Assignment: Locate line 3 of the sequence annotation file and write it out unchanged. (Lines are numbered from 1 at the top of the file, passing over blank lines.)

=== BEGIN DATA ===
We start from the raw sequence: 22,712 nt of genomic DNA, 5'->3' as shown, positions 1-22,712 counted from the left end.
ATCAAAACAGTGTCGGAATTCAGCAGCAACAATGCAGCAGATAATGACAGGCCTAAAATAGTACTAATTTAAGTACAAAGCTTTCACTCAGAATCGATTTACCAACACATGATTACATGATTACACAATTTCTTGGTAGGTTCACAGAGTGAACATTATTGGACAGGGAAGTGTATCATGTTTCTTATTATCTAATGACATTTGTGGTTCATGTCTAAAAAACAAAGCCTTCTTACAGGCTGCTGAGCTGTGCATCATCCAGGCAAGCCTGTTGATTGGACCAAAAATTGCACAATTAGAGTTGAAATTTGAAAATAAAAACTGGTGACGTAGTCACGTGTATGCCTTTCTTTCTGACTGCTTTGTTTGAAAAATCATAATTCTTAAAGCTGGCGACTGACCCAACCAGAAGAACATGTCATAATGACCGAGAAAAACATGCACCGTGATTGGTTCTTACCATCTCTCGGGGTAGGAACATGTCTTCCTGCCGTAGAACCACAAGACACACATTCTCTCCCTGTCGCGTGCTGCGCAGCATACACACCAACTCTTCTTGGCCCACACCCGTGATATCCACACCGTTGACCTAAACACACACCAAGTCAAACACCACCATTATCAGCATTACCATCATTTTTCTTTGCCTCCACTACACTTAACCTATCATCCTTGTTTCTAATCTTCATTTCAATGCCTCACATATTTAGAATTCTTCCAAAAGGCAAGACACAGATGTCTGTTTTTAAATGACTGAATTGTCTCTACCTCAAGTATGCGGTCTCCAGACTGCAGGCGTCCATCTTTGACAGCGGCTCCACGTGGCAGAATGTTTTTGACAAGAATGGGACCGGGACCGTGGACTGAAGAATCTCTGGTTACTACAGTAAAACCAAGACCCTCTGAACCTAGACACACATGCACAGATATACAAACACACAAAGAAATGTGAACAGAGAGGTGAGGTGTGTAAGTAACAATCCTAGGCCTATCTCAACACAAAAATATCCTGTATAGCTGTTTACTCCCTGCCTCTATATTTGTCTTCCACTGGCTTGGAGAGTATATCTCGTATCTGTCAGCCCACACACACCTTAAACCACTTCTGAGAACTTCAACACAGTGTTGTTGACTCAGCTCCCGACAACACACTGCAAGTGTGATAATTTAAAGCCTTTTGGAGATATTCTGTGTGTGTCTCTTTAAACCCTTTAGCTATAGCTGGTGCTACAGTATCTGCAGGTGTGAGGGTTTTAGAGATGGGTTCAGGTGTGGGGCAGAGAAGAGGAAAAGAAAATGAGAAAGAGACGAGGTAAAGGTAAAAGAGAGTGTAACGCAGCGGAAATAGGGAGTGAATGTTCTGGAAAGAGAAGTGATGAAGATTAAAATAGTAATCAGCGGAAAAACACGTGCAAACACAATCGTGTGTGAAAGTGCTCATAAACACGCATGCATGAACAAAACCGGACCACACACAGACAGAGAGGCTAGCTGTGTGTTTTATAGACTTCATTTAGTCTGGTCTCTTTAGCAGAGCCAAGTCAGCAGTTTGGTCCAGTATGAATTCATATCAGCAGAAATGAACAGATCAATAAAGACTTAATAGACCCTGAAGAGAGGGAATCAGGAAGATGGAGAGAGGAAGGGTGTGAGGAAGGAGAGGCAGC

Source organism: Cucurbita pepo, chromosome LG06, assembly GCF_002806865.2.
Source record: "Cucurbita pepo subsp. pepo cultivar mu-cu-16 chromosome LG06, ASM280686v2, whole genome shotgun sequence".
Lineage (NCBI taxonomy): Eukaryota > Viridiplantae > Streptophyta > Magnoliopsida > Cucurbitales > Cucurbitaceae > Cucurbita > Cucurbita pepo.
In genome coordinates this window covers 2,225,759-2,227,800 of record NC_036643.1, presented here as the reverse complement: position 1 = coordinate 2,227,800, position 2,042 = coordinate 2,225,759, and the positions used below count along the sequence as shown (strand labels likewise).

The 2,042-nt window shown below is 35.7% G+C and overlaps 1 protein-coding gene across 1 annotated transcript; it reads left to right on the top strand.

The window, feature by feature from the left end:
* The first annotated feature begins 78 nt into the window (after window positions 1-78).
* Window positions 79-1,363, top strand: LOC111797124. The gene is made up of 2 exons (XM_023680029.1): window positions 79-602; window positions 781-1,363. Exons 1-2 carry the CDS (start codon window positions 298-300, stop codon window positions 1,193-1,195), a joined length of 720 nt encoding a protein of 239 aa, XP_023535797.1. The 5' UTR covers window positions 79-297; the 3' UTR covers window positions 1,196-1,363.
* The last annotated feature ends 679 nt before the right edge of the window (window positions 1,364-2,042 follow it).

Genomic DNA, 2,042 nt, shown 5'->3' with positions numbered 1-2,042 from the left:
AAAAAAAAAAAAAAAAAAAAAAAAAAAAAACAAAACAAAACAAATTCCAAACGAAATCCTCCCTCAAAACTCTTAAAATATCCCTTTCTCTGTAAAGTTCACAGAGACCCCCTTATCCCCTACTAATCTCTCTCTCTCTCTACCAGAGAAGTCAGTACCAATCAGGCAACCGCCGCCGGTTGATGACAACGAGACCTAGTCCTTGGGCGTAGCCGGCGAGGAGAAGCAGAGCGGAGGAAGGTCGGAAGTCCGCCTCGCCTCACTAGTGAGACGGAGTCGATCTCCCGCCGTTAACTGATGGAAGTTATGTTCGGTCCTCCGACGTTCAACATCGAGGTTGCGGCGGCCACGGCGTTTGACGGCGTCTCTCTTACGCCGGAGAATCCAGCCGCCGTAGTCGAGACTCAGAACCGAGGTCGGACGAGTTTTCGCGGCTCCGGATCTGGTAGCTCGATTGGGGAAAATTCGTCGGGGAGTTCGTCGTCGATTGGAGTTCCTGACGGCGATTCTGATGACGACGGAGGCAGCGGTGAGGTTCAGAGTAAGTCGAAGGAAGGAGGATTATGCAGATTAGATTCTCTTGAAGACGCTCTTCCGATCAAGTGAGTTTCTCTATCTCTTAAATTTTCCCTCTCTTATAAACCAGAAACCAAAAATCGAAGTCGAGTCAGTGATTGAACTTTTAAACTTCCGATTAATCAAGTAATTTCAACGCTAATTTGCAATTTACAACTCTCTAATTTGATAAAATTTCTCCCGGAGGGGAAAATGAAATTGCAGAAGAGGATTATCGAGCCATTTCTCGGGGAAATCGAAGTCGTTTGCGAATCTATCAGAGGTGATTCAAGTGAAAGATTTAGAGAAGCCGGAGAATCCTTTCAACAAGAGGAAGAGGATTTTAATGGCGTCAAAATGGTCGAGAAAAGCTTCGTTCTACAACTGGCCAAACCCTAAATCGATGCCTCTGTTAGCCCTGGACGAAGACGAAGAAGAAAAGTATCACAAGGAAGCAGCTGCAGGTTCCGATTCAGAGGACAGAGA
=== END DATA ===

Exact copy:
Source organism: Cucurbita pepo, chromosome LG06, assembly GCF_002806865.2.